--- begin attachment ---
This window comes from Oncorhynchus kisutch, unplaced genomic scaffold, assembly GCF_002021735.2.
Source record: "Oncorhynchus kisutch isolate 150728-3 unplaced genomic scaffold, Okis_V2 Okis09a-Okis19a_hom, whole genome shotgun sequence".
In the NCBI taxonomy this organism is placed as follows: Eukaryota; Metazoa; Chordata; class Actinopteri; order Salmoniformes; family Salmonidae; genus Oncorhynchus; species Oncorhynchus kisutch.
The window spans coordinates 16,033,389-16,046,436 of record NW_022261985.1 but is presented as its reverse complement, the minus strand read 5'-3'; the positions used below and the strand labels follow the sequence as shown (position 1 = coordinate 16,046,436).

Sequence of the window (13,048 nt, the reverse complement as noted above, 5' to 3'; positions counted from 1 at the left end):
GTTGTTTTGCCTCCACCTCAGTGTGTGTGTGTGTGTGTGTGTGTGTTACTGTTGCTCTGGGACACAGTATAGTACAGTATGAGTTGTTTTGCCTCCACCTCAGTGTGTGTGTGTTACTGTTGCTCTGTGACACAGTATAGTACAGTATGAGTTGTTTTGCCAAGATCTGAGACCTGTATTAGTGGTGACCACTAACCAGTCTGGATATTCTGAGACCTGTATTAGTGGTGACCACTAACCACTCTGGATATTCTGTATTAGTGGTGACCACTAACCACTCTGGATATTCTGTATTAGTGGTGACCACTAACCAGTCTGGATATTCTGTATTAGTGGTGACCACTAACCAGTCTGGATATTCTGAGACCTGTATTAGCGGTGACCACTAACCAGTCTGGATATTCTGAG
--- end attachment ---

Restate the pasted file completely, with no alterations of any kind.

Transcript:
This window comes from Oncorhynchus kisutch, unplaced genomic scaffold, assembly GCF_002021735.2.
Source record: "Oncorhynchus kisutch isolate 150728-3 unplaced genomic scaffold, Okis_V2 Okis09a-Okis19a_hom, whole genome shotgun sequence".
In the NCBI taxonomy this organism is placed as follows: Eukaryota; Metazoa; Chordata; class Actinopteri; order Salmoniformes; family Salmonidae; genus Oncorhynchus; species Oncorhynchus kisutch.
The window spans coordinates 16,033,389-16,046,436 of record NW_022261985.1 but is presented as its reverse complement, the minus strand read 5'-3'; the positions used below and the strand labels follow the sequence as shown (position 1 = coordinate 16,046,436).

Sequence of the window (13,048 nt, the reverse complement as noted above, 5' to 3'; positions counted from 1 at the left end):
GTTGTTTTGCCTCCACCTCAGTGTGTGTGTGTGTGTGTGTGTGTGTTACTGTTGCTCTGGGACACAGTATAGTACAGTATGAGTTGTTTTGCCTCCACCTCAGTGTGTGTGTGTTACTGTTGCTCTGTGACACAGTATAGTACAGTATGAGTTGTTTTGCCAAGATCTGAGACCTGTATTAGTGGTGACCACTAACCAGTCTGGATATTCTGAGACCTGTATTAGTGGTGACCACTAACCACTCTGGATATTCTGTATTAGTGGTGACCACTAACCACTCTGGATATTCTGTATTAGTGGTGACCACTAACCAGTCTGGATATTCTGTATTAGTGGTGACCACTAACCAGTCTGGATATTCTGAGACCTGTATTAGCGGTGACCACTAACCAGTCTGGATATTCTGAG